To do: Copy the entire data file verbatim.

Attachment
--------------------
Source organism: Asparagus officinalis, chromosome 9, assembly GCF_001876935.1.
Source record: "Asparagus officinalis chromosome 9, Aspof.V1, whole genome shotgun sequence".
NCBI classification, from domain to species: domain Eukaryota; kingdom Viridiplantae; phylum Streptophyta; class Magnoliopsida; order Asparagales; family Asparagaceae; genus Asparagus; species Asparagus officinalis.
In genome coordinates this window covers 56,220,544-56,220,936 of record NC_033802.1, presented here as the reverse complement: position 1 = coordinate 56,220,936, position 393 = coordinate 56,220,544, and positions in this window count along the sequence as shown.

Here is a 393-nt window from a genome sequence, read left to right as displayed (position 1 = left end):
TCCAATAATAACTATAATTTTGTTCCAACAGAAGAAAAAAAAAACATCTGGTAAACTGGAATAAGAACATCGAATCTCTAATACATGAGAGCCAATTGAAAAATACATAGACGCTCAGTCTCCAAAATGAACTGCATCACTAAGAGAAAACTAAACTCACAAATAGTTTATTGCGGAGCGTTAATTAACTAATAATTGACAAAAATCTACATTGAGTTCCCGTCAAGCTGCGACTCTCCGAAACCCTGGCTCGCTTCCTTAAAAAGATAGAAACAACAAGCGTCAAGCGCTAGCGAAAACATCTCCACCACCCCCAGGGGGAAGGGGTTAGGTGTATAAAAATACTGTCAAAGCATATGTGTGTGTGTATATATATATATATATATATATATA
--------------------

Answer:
Source organism: Asparagus officinalis, chromosome 9, assembly GCF_001876935.1.
Source record: "Asparagus officinalis chromosome 9, Aspof.V1, whole genome shotgun sequence".
NCBI classification, from domain to species: domain Eukaryota; kingdom Viridiplantae; phylum Streptophyta; class Magnoliopsida; order Asparagales; family Asparagaceae; genus Asparagus; species Asparagus officinalis.
In genome coordinates this window covers 56,220,544-56,220,936 of record NC_033802.1, presented here as the reverse complement: position 1 = coordinate 56,220,936, position 393 = coordinate 56,220,544, and positions in this window count along the sequence as shown.

Here is a 393-nt window from a genome sequence, read left to right as displayed (position 1 = left end):
TCCAATAATAACTATAATTTTGTTCCAACAGAAGAAAAAAAAAACATCTGGTAAACTGGAATAAGAACATCGAATCTCTAATACATGAGAGCCAATTGAAAAATACATAGACGCTCAGTCTCCAAAATGAACTGCATCACTAAGAGAAAACTAAACTCACAAATAGTTTATTGCGGAGCGTTAATTAACTAATAATTGACAAAAATCTACATTGAGTTCCCGTCAAGCTGCGACTCTCCGAAACCCTGGCTCGCTTCCTTAAAAAGATAGAAACAACAAGCGTCAAGCGCTAGCGAAAACATCTCCACCACCCCCAGGGGGAAGGGGTTAGGTGTATAAAAATACTGTCAAAGCATATGTGTGTGTGTATATATATATATATATATATATATA